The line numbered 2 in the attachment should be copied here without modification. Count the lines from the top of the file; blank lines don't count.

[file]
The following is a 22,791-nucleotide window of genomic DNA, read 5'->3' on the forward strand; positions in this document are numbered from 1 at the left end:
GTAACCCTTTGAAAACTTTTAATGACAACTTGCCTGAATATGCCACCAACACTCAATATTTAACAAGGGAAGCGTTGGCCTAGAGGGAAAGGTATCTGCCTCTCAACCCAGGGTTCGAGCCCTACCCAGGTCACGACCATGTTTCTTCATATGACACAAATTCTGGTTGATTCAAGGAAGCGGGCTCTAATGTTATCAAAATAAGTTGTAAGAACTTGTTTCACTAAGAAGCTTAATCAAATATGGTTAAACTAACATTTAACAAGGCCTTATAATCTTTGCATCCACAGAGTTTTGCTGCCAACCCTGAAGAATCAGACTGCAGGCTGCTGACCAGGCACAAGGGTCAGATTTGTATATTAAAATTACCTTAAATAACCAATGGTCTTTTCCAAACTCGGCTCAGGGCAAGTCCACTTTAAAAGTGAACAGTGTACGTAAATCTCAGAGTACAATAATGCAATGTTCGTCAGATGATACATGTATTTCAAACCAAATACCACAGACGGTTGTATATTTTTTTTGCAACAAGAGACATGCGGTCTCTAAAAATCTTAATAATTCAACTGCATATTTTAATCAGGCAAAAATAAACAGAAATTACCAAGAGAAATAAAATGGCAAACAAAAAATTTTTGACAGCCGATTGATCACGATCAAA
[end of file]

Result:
GTAACCCTTTGAAAACTTTTAATGACAACTTGCCTGAATATGCCACCAACACTCAATATTTAACAAGGGAAGCGTTGGCCTAGAGGGAAAGGTATCTGCCTCTCAACCCAGGGTTCGAGCCCTACCCAGGTCACGACCATGTTTCTTCATATGACACAAATTCTGGTTGATTCAAGGAAGCGGGCTCTAATGTTATCAAAATAAGTTGTAAGAACTTGTTTCACTAAGAAGCTTAATCAAATATGGTTAAACTAACATTTAACAAGGCCTTATAATCTTTGCATCCACAGAGTTTTGCTGCCAACCCTGAAGAATCAGACTGCAGGCTGCTGACCAGGCACAAGGGTCAGATTTGTATATTAAAATTACCTTAAATAACCAATGGTCTTTTCCAAACTCGGCTCAGGGCAAGTCCACTTTAAAAGTGAACAGTGTACGTAAATCTCAGAGTACAATAATGCAATGTTCGTCAGATGATACATGTATTTCAAACCAAATACCACAGACGGTTGTATATTTTTTTTGCAACAAGAGACATGCGGTCTCTAAAAATCTTAATAATTCAACTGCATATTTTAATCAGGCAAAAATAAACAGAAATTACCAAGAGAAATAAAATGGCAAACAAAAAATTTTTGACAGCCGATTGATCACGATCAAA